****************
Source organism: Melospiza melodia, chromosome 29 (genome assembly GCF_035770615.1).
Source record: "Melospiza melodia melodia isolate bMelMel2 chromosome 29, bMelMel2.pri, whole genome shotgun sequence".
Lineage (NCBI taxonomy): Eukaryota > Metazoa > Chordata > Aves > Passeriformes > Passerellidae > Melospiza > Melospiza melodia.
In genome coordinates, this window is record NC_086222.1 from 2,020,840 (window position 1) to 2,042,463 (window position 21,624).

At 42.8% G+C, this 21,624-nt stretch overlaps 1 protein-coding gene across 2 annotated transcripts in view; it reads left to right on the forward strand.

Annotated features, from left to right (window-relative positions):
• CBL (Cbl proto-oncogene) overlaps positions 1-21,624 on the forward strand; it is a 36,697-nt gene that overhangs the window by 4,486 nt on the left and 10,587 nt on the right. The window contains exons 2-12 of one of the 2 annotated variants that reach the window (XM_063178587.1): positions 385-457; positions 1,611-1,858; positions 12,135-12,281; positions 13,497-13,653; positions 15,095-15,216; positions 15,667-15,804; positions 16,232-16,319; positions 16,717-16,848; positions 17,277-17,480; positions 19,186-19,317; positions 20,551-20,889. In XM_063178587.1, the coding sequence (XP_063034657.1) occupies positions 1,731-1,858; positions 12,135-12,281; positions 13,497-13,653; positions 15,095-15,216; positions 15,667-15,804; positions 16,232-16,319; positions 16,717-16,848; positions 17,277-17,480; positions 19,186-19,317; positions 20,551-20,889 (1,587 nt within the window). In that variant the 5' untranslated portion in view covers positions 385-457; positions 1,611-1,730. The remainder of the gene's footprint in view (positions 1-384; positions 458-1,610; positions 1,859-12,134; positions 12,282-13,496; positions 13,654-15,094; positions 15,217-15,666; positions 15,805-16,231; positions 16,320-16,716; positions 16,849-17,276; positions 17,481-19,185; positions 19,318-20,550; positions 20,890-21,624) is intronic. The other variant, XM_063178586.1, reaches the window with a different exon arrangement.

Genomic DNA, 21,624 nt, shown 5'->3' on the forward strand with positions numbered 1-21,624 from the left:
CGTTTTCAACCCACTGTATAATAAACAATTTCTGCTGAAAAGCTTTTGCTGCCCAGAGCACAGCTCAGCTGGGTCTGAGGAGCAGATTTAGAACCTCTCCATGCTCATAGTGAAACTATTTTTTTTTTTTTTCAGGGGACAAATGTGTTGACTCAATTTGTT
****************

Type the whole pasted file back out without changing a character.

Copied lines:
Source organism: Melospiza melodia, chromosome 29 (genome assembly GCF_035770615.1).
Source record: "Melospiza melodia melodia isolate bMelMel2 chromosome 29, bMelMel2.pri, whole genome shotgun sequence".
Lineage (NCBI taxonomy): Eukaryota > Metazoa > Chordata > Aves > Passeriformes > Passerellidae > Melospiza > Melospiza melodia.
In genome coordinates, this window is record NC_086222.1 from 2,020,840 (window position 1) to 2,042,463 (window position 21,624).

At 42.8% G+C, this 21,624-nt stretch overlaps 1 protein-coding gene across 2 annotated transcripts in view; it reads left to right on the forward strand.

Annotated features, from left to right (window-relative positions):
• CBL (Cbl proto-oncogene) overlaps positions 1-21,624 on the forward strand; it is a 36,697-nt gene that overhangs the window by 4,486 nt on the left and 10,587 nt on the right. The window contains exons 2-12 of one of the 2 annotated variants that reach the window (XM_063178587.1): positions 385-457; positions 1,611-1,858; positions 12,135-12,281; positions 13,497-13,653; positions 15,095-15,216; positions 15,667-15,804; positions 16,232-16,319; positions 16,717-16,848; positions 17,277-17,480; positions 19,186-19,317; positions 20,551-20,889. In XM_063178587.1, the coding sequence (XP_063034657.1) occupies positions 1,731-1,858; positions 12,135-12,281; positions 13,497-13,653; positions 15,095-15,216; positions 15,667-15,804; positions 16,232-16,319; positions 16,717-16,848; positions 17,277-17,480; positions 19,186-19,317; positions 20,551-20,889 (1,587 nt within the window). In that variant the 5' untranslated portion in view covers positions 385-457; positions 1,611-1,730. The remainder of the gene's footprint in view (positions 1-384; positions 458-1,610; positions 1,859-12,134; positions 12,282-13,496; positions 13,654-15,094; positions 15,217-15,666; positions 15,805-16,231; positions 16,320-16,716; positions 16,849-17,276; positions 17,481-19,185; positions 19,318-20,550; positions 20,890-21,624) is intronic. The other variant, XM_063178586.1, reaches the window with a different exon arrangement.

Genomic DNA, 21,624 nt, shown 5'->3' on the forward strand with positions numbered 1-21,624 from the left:
CGTTTTCAACCCACTGTATAATAAACAATTTCTGCTGAAAAGCTTTTGCTGCCCAGAGCACAGCTCAGCTGGGTCTGAGGAGCAGATTTAGAACCTCTCCATGCTCATAGTGAAACTATTTTTTTTTTTTTTCAGGGGACAAATGTGTTGACTCAATTTGTT